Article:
All About Margo

APPLAUSE at Her Majesty’s Theatre, Haymarket.

The London critics to a man have sung the praises of Lauren Bacall for her appearance in the musical APPLAUSE, and I can but echo their comments. It is difficult to find any new adjectives not already showered on her, and I am grateful that for once the original star of a Broadway show has graced our shores. We’ve missed out in the past on seeing the original ‘Dolly’, and of course Merman in ‘Gypsy’, but here after a two year wait is the Margo Channing we’ve heard so much about.

Bacall first burst upon the screen in a Hemingway story titled TO HAVE AND HAVE NOT and was instantly hailed as a promising new star. In those days everybody quite rightly ‘The Look’. With her provocative eyes and smouldering sexuality she delivered lines such as ‘If you want anything, just whistle’ to perfection.

In her earlier films she didn’t always get the chance to prove her worth as an actress, appearing more as a ‘personality’, but when Fox gave her the role of a cynical gold was tagged with a ‘nickname’ and hers was digger in HOW TO MARRY A MILLIONAIRE she came into her own, making a perfect contrast to those two dumb blondes Monroe and Grable. Later in Metro’s DESIGNING WOMAN she again had a role worthy of her talents, and I was hopeful that she might appear more often in this type of sophisticated comedy.

However, her appearances became less frequent, though her last one in THE MOVING TARGET (alias HARPER) proved that she had lost none of her talent for delivering witty dialogue. I bless whoever had the idea of bringing her to the stage to portray Margo Channing, as I truly can’t imagine anyone else doing the role as well as her.

The Mary Orr story THE WISDOM OF EVE is supposedly based on an incident in the life of Elizabeth Bergner, famous European star of the 30’s. When Fox purchased the story, Joseph L Manckiewicz re-worked the script, basing it on Tallulah Bankhead and incidents that occurred when she starred in a Broadway play.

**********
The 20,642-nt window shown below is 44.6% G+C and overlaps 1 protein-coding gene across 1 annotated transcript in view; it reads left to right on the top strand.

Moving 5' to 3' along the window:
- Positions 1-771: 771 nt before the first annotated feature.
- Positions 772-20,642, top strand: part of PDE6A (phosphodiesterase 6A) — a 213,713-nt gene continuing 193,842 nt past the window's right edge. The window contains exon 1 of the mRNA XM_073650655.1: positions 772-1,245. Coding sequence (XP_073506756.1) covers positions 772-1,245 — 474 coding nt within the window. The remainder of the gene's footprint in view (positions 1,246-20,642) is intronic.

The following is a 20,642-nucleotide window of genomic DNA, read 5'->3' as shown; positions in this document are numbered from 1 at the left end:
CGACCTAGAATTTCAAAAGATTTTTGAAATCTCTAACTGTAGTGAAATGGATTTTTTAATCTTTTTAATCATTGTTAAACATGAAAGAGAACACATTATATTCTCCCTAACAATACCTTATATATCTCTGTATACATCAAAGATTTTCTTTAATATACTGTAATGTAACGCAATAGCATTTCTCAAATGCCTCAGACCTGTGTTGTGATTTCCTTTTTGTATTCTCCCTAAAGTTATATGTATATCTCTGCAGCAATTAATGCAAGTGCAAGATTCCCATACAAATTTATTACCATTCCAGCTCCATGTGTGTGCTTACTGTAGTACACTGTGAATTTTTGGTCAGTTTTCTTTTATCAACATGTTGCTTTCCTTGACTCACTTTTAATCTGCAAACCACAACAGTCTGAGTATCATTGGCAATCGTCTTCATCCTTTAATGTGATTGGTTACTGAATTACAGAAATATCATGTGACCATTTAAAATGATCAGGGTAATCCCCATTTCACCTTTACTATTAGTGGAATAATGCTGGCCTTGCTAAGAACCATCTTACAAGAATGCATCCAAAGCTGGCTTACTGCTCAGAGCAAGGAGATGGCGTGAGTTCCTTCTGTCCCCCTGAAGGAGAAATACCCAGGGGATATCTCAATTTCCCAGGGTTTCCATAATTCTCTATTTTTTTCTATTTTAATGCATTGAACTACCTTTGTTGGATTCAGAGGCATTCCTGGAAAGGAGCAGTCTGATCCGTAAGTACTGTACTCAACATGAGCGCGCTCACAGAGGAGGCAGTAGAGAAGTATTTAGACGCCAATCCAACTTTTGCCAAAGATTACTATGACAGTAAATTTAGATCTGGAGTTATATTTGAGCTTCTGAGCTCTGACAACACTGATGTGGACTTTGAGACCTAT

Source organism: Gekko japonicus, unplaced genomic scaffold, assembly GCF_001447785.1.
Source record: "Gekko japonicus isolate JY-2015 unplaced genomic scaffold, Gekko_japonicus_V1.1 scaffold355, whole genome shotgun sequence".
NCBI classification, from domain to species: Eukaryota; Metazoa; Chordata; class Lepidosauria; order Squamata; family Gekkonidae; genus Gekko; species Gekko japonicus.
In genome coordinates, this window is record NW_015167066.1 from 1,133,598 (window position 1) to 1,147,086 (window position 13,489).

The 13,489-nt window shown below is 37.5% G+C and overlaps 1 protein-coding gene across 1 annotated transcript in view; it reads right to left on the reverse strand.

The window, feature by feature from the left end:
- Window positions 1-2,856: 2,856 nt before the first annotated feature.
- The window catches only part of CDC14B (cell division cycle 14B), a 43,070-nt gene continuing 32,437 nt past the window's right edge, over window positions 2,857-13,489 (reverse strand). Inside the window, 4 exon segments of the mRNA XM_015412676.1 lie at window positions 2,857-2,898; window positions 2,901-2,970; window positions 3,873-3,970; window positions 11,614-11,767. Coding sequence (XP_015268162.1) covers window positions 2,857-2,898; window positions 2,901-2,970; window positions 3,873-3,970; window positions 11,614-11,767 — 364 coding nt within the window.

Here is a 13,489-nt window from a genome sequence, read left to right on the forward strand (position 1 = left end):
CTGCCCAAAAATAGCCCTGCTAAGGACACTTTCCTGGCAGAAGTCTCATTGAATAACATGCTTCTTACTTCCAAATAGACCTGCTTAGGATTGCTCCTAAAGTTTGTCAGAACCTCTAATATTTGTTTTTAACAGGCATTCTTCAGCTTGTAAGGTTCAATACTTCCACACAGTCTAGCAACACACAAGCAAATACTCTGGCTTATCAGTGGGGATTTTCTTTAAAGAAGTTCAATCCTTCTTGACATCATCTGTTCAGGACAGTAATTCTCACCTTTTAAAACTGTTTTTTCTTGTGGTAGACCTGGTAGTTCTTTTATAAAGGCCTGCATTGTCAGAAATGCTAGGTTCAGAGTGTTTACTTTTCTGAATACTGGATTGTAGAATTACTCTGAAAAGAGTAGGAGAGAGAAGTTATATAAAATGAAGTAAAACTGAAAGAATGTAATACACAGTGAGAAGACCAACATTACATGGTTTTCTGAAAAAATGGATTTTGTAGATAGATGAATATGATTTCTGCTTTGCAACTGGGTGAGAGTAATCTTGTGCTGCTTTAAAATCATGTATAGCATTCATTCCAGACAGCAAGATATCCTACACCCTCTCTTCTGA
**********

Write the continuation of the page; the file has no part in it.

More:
Claudette Colbert was the original actress chosen to play Margo, but when she fell ill, Bette Davis replaced her and went on to score one of her greatest triumphs. ALL ABOUT EVE received a total of 14 Academy Award nominations and won seven Oscars. The film has become a favourite with movie buffs everywhere and is up there with the big money makers of all time.

I am surprised that it took so long for its conversion into a musical as the plot lends itself so well to musical numbers. Comden and Green are responsible for the book, and these clever writers have already given joy to theatre and cinemagoers with their writing. Their book incorporates a lot of the original film script plus many funny new lines. There is a noticeable effort to remind the audience that this is a NOW show. For example at one point we are treated to the sight of the derrieres of 3 of the chorus boys, and there’s even a mention of Screw magazine thrown in for good measure.

The character of Eve is a complex one, part Cinderella and part Wicked Witch. The one flaw I found with both film and show is that I felt these show business people would never be taken in by her for one moment. Ann Baxter’s subtle performance managed to overcome this fault admirably. I’ve met a few Eve Harringtons in my life (believe me you don’t have to be a Broadway star to come across them) and one can’t always spot them in the beginning. In this show Angela Richards is most believable in the role of Eve – she is all sweetness and light for just the right amount of time (perhaps a longer period than in the film) before she shows her true colours. In her last big scene near the end where she sings ‘One Halloween’ she really lets loose, and we see the tigress hidden just below the surface.

Ken Walsh as the hairdresser is the only one who is on to Eve’s tricks from the beginning, and he is a valuable asset to the show. Sheila O’Neill scores well, as she does in every show, with her vivacious singing and dancing of the title song, and later in ‘She’s No Longer A Gypsy’. I wasn’t too struck by the choreography, having to agree with a friend who remarked that each routine ended with ‘Good Friday arms’.

The music by Charles Strouse is unmemorable, but in several instances I was noticeably pleased with Lee Adam’s lyrics, especially in Bacall’s cynical first act closer, ‘Welcome To the Theatre’.